Research: Opioid use lower in states that eased medical marijuana laws, JAMA (April 2, 2018)

On Monday, the Journal of the American Medical Association published two studies investigating whether access to medical cannabis reduces opiate use and abuse. This article from NPR provides a solid, balanced overview.

NPR reports: 

Medical marijuana appears to have put a dent in the opioid abuse epidemic, according to two studies published Monday.

The research suggests that some people turn to marijuana as a way to treat their pain, and by so doing, avoid more dangerous addictive drugs. The findings are the latest to lend support to the idea that some people are willing to substitute marijuana for opioids and other prescription drugs.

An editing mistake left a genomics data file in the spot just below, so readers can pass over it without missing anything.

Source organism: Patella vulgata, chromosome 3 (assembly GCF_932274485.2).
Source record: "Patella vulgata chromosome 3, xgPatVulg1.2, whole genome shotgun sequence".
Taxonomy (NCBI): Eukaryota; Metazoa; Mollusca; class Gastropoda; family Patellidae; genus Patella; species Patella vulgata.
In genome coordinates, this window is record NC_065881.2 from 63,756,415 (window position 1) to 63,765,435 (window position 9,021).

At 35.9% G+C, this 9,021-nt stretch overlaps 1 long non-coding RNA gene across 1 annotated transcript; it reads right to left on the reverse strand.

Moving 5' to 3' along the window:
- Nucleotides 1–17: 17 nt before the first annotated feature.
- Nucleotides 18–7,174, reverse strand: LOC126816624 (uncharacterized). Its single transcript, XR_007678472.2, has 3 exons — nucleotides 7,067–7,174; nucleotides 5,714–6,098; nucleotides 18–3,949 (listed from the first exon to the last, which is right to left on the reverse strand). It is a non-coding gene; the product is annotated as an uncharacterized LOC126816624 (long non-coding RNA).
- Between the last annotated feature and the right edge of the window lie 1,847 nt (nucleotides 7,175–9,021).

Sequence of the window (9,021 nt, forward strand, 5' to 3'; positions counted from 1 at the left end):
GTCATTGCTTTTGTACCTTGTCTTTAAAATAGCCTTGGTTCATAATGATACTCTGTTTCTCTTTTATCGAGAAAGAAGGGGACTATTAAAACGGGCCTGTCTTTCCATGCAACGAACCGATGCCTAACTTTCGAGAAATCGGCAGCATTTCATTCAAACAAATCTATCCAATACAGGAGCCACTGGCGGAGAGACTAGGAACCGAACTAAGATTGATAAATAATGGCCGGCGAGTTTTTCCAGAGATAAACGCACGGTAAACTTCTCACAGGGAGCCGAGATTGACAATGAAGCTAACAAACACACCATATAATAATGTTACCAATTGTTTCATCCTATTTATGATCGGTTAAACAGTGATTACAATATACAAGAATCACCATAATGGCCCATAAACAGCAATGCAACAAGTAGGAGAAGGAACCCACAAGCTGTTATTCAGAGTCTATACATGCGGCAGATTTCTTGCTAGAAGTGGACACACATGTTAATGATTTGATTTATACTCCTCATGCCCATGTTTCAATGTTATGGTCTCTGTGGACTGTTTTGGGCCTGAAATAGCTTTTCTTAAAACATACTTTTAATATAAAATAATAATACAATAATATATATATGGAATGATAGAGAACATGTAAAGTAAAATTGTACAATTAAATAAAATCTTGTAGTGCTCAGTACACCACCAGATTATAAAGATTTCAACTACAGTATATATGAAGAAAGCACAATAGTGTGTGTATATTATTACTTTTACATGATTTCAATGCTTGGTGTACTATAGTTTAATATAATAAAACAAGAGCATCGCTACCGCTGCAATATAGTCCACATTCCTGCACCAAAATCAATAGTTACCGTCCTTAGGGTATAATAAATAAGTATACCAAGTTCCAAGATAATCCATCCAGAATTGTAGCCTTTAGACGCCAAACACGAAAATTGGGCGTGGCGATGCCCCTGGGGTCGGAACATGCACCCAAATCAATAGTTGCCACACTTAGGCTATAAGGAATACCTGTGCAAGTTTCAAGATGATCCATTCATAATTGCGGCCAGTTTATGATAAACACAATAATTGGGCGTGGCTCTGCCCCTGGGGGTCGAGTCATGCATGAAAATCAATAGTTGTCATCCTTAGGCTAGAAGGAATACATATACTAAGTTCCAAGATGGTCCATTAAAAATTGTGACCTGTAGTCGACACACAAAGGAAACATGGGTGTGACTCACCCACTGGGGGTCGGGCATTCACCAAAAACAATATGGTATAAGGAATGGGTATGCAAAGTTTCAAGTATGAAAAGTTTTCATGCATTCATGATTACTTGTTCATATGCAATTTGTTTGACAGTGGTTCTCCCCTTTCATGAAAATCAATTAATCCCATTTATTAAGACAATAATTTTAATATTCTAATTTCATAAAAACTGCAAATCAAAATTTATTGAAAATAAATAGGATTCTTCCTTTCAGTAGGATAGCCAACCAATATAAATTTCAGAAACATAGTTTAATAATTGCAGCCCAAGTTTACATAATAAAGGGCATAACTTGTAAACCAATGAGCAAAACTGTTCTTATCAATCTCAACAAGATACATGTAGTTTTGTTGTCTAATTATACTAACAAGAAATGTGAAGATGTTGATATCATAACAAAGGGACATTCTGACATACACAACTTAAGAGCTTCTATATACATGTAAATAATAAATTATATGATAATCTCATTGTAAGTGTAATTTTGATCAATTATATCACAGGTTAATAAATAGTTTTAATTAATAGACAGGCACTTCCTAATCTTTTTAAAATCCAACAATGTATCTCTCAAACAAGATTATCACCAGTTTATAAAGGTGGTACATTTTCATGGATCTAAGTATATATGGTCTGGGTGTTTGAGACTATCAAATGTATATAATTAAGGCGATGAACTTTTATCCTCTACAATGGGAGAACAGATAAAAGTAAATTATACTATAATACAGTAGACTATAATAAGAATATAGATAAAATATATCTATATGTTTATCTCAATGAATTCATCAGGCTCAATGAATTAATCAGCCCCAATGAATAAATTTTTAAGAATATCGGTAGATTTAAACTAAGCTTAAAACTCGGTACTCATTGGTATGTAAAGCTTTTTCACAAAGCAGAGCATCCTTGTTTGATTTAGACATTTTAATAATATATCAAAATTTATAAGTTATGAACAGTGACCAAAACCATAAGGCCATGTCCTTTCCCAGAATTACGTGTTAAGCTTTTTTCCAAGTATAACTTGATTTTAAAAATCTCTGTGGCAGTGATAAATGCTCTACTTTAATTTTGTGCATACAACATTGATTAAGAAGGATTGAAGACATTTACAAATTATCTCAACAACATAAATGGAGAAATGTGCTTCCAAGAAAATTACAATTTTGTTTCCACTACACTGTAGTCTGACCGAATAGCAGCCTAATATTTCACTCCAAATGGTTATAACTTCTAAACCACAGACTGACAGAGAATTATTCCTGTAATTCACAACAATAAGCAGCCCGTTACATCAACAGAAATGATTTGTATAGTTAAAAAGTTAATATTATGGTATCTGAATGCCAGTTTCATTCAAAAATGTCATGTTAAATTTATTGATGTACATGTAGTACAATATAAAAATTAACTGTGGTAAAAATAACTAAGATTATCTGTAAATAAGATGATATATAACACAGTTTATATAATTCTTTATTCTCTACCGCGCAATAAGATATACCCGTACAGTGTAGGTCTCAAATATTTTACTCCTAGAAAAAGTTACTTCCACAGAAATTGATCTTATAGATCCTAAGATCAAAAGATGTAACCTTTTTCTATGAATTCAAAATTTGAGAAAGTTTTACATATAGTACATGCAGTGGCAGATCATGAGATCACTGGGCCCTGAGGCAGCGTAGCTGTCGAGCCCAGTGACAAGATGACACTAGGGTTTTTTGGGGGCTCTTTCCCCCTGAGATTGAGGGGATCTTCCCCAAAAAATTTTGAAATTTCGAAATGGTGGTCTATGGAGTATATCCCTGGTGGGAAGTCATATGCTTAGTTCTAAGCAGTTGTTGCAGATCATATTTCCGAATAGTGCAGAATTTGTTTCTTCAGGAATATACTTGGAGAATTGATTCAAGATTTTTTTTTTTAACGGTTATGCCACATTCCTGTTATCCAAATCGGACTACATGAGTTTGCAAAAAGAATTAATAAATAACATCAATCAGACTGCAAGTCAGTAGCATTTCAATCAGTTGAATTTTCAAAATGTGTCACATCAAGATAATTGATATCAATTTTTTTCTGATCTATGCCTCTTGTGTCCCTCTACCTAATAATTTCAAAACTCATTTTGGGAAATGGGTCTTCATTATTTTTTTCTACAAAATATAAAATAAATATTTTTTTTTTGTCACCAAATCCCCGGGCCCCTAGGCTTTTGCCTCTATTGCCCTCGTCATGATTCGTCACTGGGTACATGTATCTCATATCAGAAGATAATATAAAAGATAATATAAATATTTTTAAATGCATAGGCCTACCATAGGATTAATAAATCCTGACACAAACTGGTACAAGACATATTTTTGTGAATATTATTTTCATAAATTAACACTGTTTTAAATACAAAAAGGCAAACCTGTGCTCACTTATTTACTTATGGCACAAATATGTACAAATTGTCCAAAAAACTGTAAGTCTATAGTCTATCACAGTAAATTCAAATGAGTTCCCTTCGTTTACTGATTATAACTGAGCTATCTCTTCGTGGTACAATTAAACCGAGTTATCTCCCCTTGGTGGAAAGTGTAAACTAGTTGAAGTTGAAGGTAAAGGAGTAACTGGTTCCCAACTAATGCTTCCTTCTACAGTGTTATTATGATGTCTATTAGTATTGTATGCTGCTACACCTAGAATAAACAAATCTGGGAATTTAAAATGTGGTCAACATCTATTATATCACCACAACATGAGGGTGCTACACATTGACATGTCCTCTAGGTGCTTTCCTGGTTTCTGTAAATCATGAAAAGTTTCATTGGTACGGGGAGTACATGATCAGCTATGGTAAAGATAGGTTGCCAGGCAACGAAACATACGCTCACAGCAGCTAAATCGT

Many people end up abusing opioid drugs such as oxycodone and heroin after starting off with a legitimate prescription for pain. The authors argue that people who avoid that first prescription are less likely to end up as part of the opioid epidemic.

"We do know that cannabis is much less risky than opiates, as far as likelihood of dependency," says W. David Bradford, a professor of public policy at the University of Georgia. "And certainly there's no mortality risk" from the drug itself.

Read full article here.